me, metal, and Metallica
Tuesday, March 22 2005
I'm going to be writing in this entry about the band Metallica, and I think it's important for you to know up front my history with the music.
I have always been something of a fan of heavy metal. But as a kid I never had friends who listened to it and at the onset of the 1980s it was rare to encounter any on the radio. I'd make do with the occasional Led Zeppelin, Deep Purple, Cream, "Don't Fear the Reaper," or that one popular Judas Priest song, "You've Got Another Thing Coming." I liked metal's extremeness and grandness, features which I'd learned to appreciate while listening to my parents' small collection of classical music.
I didn't know enough about heavy metal to actually buy any; in those pre-web days the best I could do was appreciate it from afar. Late one night as a teenager I stayed up on the promise of a radio show about "heavy metal." I recorded its highlights on an old reel-to-reel tape and listened to it for years. The two songs I remember from it were Ozzy Osbourne's "Crazy Train" and Iron Maiden's "Flight of Icarus." I'd never heard music from either before. I remember being particularly impressed by a moment of dead silence in "Crazy Train" during its signature riff near the end of the song - the first time I heard it I felt like I'd momentarily gone unconscious. (It turns out that this was an artifact resulting from the fact that I'd only recorded one of the stereo channels, but I was still deeply affected.)
Later I absorbed various parts of heavy metal without ever delving too deeply. I know Led Zeppelin isn't really heavy metal, but my interest in it seemed to coincide with the early "mature" phase of my metal interest, which began during my sophomore year in college. By 1989 I'd bought most of Led Zeppelin's albums on vinyl and had moved on to Black Sabbath, which I found mostly disappointing. Technical Ecstasy anyone?
Meanwhile metal had gone mainstream and hair metal was all over MTV. But the only contemporary metal I appreciated at the end of the 1980s was Guns 'n' Roses. There was also that time in the Fall of 1989 when I went hitchhiking through West Virginia and smoked some pot with these guys who played a classic Def Leppard album. By then I thought of Def Leppard as heavy metal pussies, but on that occasion I remember thinking it was the perfect soundtrack for driving up out of the Cheat River Valley on the newly-built I-64.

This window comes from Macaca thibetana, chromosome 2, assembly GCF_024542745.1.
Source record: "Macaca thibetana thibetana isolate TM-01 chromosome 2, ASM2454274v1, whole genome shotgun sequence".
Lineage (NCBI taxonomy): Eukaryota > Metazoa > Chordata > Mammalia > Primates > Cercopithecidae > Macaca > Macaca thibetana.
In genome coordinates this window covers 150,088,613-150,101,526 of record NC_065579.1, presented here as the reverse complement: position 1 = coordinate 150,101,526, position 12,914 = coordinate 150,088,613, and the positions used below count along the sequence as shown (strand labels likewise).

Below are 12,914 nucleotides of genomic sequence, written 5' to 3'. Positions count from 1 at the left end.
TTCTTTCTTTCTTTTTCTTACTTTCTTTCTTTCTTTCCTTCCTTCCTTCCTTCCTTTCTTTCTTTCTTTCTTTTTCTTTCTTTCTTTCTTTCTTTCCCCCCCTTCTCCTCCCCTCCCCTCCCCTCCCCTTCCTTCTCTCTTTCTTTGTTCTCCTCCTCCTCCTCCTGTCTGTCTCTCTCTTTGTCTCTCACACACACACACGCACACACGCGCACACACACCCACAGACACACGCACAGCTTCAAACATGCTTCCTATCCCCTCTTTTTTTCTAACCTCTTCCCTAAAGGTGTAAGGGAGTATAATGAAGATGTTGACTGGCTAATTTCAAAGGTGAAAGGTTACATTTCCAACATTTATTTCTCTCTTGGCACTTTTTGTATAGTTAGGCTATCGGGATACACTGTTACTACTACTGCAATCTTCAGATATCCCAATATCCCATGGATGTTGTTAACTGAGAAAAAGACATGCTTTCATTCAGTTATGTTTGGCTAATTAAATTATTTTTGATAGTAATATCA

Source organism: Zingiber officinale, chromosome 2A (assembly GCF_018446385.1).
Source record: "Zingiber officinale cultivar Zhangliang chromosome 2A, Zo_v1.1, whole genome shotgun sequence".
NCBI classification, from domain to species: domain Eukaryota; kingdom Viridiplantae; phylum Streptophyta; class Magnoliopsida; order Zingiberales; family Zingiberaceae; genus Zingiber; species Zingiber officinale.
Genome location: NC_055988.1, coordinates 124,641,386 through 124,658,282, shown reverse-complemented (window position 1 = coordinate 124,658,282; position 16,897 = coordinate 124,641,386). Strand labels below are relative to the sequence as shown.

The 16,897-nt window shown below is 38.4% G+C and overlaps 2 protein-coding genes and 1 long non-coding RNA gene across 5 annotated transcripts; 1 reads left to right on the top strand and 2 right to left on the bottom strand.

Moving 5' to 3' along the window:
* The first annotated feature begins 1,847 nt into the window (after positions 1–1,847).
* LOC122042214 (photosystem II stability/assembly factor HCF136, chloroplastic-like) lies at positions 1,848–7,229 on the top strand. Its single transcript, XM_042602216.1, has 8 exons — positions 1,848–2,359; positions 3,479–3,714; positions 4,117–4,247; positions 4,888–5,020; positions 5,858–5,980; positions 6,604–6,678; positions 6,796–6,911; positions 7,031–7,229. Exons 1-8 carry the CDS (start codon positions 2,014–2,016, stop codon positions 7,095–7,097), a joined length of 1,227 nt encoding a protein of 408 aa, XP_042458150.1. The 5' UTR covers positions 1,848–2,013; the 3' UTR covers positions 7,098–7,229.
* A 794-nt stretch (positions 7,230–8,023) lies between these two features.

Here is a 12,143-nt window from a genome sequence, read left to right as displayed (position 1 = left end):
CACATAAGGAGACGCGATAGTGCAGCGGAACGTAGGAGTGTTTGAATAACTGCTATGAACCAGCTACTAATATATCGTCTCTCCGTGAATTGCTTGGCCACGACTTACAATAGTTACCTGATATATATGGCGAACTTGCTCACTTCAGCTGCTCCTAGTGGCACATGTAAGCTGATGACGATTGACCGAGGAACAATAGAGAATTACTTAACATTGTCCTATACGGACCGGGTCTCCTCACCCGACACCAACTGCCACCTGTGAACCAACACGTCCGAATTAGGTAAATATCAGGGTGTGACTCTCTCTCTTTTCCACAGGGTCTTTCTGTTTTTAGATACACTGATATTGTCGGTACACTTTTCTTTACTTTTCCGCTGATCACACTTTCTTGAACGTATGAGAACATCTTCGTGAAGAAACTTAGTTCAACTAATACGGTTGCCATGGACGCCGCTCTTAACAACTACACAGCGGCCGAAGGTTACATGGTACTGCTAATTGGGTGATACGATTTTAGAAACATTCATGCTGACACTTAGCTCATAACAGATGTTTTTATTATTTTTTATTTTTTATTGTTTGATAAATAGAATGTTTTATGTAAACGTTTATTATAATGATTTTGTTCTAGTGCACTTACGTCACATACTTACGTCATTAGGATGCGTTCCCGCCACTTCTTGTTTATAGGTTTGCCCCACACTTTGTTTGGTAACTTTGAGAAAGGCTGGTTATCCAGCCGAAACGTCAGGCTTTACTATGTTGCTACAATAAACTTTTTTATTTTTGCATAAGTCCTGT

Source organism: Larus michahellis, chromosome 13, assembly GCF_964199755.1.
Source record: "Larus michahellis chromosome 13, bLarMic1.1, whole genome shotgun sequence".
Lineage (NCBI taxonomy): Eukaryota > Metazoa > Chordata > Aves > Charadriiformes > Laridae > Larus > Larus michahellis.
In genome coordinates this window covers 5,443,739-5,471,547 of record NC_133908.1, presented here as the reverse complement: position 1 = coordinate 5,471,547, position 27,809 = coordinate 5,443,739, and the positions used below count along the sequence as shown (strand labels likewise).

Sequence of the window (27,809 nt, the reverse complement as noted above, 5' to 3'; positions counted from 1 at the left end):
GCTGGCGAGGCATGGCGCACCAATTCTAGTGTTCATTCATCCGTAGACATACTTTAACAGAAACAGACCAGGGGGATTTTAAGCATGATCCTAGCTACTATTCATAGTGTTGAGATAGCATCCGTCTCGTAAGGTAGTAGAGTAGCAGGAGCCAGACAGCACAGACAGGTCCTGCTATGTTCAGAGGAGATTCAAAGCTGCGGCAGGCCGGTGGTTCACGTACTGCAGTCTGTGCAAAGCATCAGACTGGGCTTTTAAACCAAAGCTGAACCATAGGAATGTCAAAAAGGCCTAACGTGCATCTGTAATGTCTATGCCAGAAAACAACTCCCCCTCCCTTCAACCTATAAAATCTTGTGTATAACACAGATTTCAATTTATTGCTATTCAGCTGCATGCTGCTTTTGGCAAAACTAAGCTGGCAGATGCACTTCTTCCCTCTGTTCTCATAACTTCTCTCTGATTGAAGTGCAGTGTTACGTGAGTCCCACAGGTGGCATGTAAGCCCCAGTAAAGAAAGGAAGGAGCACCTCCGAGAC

My first exposure to Metallica came in the Spring of 1989 when I taped Ride the Lightning and Master of Puppets from CDs owned by my friend (and fellow Oberlin student) Chuck Webster. At first I didn't know what to make of it - it was so fast and non-melodic that I wondered if it was really music. Perhaps it was some other form of sonic expression. Gradually, though, it started making sense to me and preparing me for all the other speed metal I would grow to love: Slayer, Anthrax, Sepultura, Megadeth, Nuclear Assault, Exodus, and even Kreator.
With the exception of Slayer, all those other bands were introduced to me by my friend Josh Furr. In those days Josh was a truck driver for his father's stockyard business, and for some reason he'd made himself into something of a metal expert. Josh had been a year ahead of me in high school, but I didn't start hanging out with him until after I'd left Oberlin. Throughout the early 1990s we'd get together, drink some beers, smoke some pot, listen to tapes, and watch videos of metal bands (many recorded off Headbanger's Ball). Then we'd break out our instruments and make music of our own. I'd play guitar and he'd play drums. He had one of those double-kick bass sets and everything.
Steeped as I was in so many big noises made to move quickly, I remember thinking Metallica's 1990 untitled album suspiciously radio-friendly. Where were those crazy complicated rhythms from the earlier albums, the ones that sounded as if they'd need a conductor to pull off? Still, I liked most of the songs, particularly the vaguely Middle Eastern-sounding Wherever I May Roam."